Let’s weigh the risks to seniors from elective surgeries during the pandemic. My 71-year old father lives in Maryland alone. I live in New Jersey and am his closest relative. (My brothers hightailed it to California years ago.) This past fall he had back surgery in Maryland. It was difficult to support him through the procedure and recovery from a distance, especially with two young children and a job. When he began discussing a long-overdue knee replacement, we decided he would have it done in New Jersey. The surgery was scheduled for March of this year. We were ready for him. He was anxious have the surgery to regain mobility. Then COVID. Elective surgeries were canceled the same week his surgery was scheduled.
Early last month my father received a call from his surgeon’s office: Was he ready to have the surgery? In true boomer fashion his response was “Heck yeah! What pandemic?”. My response — not the same. The hospital is the last place I want someone I love during a pandemic. The “what ifs” started. What if there are complications, and he is hospitalized longer? What if he gets a post-surgery infection and is rehospitalized? What if he needs care in the home? Will we be safe?
After family discussions, questions answered, and two negative COVID tests, my dad was cleared for surgery. It was a success. Ten days after recovering with us, he returned to Maryland. None of the “what ifs” materialized. We were lucky.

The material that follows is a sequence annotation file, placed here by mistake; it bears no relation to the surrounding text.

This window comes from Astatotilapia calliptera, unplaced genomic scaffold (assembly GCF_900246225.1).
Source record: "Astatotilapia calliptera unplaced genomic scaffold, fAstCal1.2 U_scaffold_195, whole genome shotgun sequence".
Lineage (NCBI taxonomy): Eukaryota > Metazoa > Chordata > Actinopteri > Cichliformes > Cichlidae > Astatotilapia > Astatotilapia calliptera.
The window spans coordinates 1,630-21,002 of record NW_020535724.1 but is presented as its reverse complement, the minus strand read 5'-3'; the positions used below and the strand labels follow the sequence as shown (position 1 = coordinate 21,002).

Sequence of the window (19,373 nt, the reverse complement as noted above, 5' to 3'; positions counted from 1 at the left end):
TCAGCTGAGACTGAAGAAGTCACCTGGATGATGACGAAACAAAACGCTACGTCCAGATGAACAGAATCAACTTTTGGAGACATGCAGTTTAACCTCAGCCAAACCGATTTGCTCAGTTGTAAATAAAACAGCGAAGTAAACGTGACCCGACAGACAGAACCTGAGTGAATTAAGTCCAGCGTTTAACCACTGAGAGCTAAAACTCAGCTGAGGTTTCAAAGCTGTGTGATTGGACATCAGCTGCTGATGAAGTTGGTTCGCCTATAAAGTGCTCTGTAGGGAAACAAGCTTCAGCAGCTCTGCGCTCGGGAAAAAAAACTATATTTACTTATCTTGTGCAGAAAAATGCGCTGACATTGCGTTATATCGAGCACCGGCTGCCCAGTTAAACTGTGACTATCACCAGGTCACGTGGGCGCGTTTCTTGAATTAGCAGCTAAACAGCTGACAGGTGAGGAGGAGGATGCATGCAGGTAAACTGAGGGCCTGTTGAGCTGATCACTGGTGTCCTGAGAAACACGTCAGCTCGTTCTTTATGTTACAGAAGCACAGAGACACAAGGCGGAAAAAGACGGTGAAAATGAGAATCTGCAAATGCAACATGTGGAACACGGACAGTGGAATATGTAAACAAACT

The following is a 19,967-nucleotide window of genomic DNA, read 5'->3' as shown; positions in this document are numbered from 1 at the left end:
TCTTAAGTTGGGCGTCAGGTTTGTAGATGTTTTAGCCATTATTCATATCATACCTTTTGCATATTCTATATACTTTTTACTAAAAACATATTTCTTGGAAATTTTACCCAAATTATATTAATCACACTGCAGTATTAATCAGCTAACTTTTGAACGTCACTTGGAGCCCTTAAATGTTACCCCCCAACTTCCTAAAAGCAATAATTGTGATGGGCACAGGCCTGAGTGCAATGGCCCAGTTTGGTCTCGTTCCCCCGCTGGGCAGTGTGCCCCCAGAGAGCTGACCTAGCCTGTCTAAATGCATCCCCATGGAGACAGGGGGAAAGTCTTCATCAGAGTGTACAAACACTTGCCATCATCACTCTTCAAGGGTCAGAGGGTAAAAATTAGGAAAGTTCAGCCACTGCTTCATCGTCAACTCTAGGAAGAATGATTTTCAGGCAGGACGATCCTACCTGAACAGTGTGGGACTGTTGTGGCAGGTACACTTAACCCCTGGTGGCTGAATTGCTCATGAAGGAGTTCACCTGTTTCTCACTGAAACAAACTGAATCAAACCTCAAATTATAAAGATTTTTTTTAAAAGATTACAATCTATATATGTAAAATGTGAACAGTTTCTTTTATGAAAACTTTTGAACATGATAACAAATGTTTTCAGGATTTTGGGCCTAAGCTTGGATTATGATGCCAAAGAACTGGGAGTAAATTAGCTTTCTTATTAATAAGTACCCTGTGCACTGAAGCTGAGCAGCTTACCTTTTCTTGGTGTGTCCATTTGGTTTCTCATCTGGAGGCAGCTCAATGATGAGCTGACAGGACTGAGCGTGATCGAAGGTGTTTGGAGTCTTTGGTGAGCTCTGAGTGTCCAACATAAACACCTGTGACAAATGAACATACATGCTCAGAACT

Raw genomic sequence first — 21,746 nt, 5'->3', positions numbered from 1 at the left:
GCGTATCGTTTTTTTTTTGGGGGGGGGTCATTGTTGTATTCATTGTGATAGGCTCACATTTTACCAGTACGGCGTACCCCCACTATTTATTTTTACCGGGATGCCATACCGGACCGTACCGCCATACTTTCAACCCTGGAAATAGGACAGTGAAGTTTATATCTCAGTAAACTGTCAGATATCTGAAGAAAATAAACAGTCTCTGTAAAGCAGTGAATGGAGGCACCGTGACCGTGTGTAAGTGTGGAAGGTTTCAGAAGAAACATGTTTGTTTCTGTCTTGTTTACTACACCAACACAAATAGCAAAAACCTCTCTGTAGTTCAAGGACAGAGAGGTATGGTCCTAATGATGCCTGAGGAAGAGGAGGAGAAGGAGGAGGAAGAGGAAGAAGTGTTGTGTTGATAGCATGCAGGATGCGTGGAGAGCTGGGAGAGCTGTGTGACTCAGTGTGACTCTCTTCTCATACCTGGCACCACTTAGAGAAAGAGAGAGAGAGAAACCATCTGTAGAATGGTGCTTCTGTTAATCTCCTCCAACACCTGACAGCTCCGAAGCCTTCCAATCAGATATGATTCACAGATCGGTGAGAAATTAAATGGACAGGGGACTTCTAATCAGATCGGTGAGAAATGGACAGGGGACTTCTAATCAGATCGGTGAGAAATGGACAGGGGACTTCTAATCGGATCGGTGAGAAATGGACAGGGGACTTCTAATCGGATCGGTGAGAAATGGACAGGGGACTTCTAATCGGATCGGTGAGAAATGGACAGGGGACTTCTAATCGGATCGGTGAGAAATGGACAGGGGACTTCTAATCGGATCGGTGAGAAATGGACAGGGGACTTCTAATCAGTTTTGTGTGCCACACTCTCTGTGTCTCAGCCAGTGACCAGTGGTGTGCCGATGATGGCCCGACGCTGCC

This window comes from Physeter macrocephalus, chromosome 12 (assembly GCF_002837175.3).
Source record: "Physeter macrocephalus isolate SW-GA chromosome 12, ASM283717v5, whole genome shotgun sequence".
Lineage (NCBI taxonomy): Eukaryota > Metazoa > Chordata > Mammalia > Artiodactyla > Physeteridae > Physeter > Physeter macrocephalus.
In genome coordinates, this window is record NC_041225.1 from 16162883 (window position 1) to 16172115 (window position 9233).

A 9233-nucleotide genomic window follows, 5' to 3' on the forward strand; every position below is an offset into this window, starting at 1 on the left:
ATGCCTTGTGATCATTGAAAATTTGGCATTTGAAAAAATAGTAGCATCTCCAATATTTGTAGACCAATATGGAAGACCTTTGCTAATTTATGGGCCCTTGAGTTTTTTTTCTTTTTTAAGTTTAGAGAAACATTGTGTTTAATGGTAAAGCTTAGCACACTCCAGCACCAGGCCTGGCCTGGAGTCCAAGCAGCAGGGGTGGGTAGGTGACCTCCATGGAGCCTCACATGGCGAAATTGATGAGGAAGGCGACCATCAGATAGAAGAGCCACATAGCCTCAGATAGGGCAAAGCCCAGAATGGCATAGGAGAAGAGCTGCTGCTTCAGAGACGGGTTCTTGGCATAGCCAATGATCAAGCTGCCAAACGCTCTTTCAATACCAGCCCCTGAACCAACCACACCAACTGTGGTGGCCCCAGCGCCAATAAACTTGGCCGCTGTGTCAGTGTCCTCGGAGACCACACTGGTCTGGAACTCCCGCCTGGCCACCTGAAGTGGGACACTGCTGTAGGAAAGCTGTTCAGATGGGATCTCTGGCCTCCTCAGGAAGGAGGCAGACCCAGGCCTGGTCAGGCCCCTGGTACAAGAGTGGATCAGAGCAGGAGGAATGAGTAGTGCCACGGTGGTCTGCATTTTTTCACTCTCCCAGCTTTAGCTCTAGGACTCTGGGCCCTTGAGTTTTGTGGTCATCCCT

Nearly half of American adults postponed elective surgeries due to the pandemic. As seniors and their families are confronted with the choice to have the procedure, there is much to consider. A recent article in KHN provides guidance on making the decision, including what to ask. How is the facility preparing for procedures? Are COVID patients being treated at the same location? If so, will the same staff be treating me, too? What are the required COVID screening tests? Can I bring a caregiver? How do I self-monitor for COVID after the procedure? All families must make these decisions for themselves, and it is essential to be well informed.
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Roxane Crowley, Esq
Elder Care Attorney